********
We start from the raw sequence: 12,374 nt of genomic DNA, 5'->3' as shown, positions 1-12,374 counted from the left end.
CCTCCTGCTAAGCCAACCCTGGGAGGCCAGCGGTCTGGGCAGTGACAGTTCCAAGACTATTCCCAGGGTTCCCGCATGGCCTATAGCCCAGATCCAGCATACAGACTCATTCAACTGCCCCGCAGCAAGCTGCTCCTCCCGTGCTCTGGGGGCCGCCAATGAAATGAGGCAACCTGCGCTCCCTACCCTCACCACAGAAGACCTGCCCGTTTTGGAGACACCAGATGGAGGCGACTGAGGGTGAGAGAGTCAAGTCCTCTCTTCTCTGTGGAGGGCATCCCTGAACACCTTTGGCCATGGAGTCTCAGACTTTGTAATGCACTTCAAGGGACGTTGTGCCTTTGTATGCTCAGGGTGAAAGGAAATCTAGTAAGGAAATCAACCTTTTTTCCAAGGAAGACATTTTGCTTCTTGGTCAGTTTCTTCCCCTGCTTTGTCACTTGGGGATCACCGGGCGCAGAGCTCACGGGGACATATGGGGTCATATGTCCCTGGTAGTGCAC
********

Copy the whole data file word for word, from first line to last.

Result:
We start from the raw sequence: 12,374 nt of genomic DNA, 5'->3' as shown, positions 1-12,374 counted from the left end.
CCTCCTGCTAAGCCAACCCTGGGAGGCCAGCGGTCTGGGCAGTGACAGTTCCAAGACTATTCCCAGGGTTCCCGCATGGCCTATAGCCCAGATCCAGCATACAGACTCATTCAACTGCCCCGCAGCAAGCTGCTCCTCCCGTGCTCTGGGGGCCGCCAATGAAATGAGGCAACCTGCGCTCCCTACCCTCACCACAGAAGACCTGCCCGTTTTGGAGACACCAGATGGAGGCGACTGAGGGTGAGAGAGTCAAGTCCTCTCTTCTCTGTGGAGGGCATCCCTGAACACCTTTGGCCATGGAGTCTCAGACTTTGTAATGCACTTCAAGGGACGTTGTGCCTTTGTATGCTCAGGGTGAAAGGAAATCTAGTAAGGAAATCAACCTTTTTTCCAAGGAAGACATTTTGCTTCTTGGTCAGTTTCTTCCCCTGCTTTGTCACTTGGGGATCACCGGGCGCAGAGCTCACGGGGACATATGGGGTCATATGTCCCTGGTAGTGCAC